When citing a source, it is important to keep note of who wrote or created it, and to differentiate between particular types of authors. For example:
- Is the author an individual, musician, artist, or any other type of creator?
- Are they a group of authors/creators?
- Are they a corporation or organization, otherwise known as a corporate author?
- Is the author/creator anonymous or pseudonymous?
In all of these cases, the author or creator must be credited, and your style guide may require you to format your citation differently depending on which category they fall under. This holds true even if the author of your source is unknown, in which case your style guide will explain how to format the citation accordingly. Make sure to check out your style guide’s index for more information on where to find instructions for specific types of authors.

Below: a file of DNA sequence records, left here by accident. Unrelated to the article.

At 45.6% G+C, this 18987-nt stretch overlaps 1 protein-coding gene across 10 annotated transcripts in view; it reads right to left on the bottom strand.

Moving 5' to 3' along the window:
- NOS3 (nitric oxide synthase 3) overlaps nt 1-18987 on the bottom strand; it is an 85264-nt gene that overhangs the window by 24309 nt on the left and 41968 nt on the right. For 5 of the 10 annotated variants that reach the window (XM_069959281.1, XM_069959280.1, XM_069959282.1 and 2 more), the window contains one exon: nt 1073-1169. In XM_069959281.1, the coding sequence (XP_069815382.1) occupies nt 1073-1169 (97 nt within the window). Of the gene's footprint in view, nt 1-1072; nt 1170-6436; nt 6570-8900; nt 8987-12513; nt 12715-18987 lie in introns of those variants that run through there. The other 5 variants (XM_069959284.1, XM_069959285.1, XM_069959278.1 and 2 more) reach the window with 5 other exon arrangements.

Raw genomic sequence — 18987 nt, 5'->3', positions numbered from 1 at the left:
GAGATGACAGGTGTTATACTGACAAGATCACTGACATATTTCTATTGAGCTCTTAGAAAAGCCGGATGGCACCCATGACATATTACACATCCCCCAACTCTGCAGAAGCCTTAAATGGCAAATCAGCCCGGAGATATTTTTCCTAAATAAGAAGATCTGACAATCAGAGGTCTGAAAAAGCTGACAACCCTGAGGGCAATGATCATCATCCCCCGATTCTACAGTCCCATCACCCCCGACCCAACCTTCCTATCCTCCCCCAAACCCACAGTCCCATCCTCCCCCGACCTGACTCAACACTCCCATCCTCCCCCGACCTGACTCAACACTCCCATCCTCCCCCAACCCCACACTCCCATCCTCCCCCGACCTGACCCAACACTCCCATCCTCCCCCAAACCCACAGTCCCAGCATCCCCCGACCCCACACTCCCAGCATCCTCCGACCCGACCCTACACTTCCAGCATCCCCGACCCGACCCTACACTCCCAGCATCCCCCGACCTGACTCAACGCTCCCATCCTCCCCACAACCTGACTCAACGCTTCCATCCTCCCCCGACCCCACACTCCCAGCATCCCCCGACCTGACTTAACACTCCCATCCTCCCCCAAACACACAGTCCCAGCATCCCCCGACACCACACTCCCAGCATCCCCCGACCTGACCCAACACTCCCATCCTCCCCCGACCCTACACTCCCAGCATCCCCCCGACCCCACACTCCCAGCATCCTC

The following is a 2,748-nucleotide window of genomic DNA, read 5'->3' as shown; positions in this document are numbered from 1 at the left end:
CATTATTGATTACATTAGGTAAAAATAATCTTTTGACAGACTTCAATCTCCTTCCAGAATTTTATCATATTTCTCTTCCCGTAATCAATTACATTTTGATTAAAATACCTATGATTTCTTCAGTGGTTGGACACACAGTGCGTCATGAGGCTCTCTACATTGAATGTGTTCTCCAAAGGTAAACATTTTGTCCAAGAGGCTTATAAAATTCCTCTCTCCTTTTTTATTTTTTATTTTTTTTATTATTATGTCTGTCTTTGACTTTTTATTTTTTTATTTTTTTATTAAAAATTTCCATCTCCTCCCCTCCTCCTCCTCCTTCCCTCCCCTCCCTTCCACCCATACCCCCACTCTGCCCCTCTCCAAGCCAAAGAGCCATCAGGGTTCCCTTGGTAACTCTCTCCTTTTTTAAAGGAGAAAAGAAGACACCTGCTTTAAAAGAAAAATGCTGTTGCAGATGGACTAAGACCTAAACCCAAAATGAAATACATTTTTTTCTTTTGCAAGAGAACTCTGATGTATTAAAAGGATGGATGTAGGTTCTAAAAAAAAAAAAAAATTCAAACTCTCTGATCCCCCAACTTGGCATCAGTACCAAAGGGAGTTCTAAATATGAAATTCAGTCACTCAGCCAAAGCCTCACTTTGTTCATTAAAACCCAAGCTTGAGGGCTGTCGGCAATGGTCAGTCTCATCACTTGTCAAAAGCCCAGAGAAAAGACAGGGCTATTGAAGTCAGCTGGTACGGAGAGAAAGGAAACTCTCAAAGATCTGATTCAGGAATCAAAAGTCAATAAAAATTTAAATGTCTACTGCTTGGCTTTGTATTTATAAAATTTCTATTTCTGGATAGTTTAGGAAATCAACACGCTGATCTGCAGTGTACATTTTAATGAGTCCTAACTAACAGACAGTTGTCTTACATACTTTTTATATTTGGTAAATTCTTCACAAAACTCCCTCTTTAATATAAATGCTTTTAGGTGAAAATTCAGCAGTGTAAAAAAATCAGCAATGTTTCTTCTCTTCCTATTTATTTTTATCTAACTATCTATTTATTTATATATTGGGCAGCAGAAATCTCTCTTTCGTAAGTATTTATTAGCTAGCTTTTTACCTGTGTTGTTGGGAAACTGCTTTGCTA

Other points to consider:
Does the work that you are citing appear within a larger work?
- Depending on the format that the piece is presented in and the citation style that you are using, you may have to credit the author, creator, or editor of the larger work as well. Examples of such larger works include: academic journals, anthologies, and dictionary/encyclopedia entries.
- Was the work that you are citing originally created in another language?
- In many cases you will need to credit both the translator of the piece, and its original author/creator.